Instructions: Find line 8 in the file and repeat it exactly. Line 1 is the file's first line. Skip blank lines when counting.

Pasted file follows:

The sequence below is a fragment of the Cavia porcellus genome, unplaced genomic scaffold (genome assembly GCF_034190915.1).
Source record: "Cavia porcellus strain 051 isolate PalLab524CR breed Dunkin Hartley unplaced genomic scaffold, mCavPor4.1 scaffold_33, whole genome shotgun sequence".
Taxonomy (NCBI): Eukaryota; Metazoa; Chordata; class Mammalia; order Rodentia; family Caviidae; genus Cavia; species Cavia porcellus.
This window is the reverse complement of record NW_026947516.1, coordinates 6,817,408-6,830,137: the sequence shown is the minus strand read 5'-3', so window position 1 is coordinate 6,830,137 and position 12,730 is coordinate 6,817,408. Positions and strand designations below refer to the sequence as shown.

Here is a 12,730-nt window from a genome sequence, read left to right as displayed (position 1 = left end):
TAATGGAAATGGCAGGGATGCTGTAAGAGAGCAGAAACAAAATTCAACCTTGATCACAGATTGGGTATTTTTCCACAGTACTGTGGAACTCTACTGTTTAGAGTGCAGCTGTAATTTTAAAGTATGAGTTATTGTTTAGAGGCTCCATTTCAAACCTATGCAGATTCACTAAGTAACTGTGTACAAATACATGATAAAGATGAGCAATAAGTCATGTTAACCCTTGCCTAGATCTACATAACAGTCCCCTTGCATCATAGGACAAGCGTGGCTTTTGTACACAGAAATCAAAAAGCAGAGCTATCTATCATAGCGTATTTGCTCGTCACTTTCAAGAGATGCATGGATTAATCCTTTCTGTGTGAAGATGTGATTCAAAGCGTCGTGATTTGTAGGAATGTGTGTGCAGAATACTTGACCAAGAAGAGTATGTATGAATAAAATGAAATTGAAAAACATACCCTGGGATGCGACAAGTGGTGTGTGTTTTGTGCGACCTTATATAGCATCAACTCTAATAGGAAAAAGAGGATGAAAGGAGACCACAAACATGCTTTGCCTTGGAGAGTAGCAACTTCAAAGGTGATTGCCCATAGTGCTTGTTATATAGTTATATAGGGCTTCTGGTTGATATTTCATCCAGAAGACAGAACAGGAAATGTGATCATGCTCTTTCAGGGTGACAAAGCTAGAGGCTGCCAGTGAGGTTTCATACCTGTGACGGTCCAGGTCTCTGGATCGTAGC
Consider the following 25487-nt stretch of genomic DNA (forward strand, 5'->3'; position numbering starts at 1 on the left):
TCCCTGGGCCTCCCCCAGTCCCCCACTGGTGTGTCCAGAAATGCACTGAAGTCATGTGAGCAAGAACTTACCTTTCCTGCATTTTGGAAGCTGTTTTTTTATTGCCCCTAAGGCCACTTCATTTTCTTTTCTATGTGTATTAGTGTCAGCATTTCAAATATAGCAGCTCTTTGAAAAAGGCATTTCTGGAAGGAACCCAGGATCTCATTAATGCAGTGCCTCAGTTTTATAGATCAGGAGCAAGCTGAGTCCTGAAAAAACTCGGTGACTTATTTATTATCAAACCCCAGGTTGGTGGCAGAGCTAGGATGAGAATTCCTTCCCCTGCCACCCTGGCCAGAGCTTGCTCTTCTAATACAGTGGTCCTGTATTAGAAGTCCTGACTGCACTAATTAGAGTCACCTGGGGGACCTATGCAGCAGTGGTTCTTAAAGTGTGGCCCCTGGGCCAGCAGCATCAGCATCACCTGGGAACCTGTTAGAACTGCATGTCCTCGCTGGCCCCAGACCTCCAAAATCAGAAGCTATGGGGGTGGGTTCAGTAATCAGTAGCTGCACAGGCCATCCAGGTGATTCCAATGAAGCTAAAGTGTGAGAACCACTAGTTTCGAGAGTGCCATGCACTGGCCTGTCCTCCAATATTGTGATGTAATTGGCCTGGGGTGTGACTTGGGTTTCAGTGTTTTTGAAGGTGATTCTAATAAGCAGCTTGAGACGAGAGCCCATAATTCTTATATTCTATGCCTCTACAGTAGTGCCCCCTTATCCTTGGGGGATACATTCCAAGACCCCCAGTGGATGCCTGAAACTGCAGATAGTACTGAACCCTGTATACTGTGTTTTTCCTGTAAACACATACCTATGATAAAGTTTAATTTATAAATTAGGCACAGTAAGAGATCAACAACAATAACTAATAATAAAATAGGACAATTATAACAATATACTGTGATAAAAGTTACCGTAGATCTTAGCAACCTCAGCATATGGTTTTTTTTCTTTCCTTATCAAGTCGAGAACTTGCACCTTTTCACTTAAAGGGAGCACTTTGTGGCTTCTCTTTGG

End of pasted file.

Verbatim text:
TCCCTGGGCCTCCCCCAGTCCCCCACTGGTGTGTCCAGAAATGCACTGAAGTCATGTGAGCAAGAACTTACCTTTCCTGCATTTTGGAAGCTGTTTTTTTATTGCCCCTAAGGCCACTTCATTTTCTTTTCTATGTGTATTAGTGTCAGCATTTCAAATATAGCAGCTCTTTGAAAAAGGCATTTCTGGAAGGAACCCAGGATCTCATTAATGCAGTGCCTCAGTTTTATAGATCAGGAGCAAGCTGAGTCCTGAAAAAACTCGGTGACTTATTTATTATCAAACCCCAGGTTGGTGGCAGAGCTAGGATGAGAATTCCTTCCCCTGCCACCCTGGCCAGAGCTTGCTCTTCTAATACAGTGGTCCTGTATTAGAAGTCCTGACTGCACTAATTAGAGTCACCTGGGGGACCTATGCAGCAGTGGTTCTTAAAGTGTGGCCCCTGGGCCAGCAGCATCAGCATCACCTGGGAACCTGTTAGAACTGCATGTCCTCGCTGGCCCCAGACCTCCAAAATCAGAAGCTATGGGGGTGGGTTCAGTAATCAGTAGCTGCACAGGCCATCCAGGTGATTCCAATGAAGCTAAAGTGTGAGAACCACTAGTTTCGAGAGTGCCATGCACTGGCCTGTCCTCCAATATTGTGATGTAATTGGCCTGGGGTGTGACTTGGGTTTCAGTGTTTTTGAAGGTGATTCTAATAAGCAGCTTGAGACGAGAGCCCATAATTCTTATATTCTATGCCTCTACAGTAGTGCCCCCTTATCCTTGGGGGATACATTCCAAGACCCCCAGTGGATGCCTGAAACTGCAGATAGTACTGAACCCTGTATACTGTGTTTTTCCTGTAAACACATACCTATGATAAAGTTTAATTTATAAATTAGGCACAGTAAGAGATCAACAACAATAACTAATAATAAAATAGGACAATTATAACAATATACTGTGATAAAAGTTACCGTAGATCTTAGCAACCTCAGCATATGGTTTTTTTTCTTTCCTTATCAAGTCGAGAACTTGCACCTTTTCACTTAAAGGGAGCACTTTGTGGCTTCTCTTTGG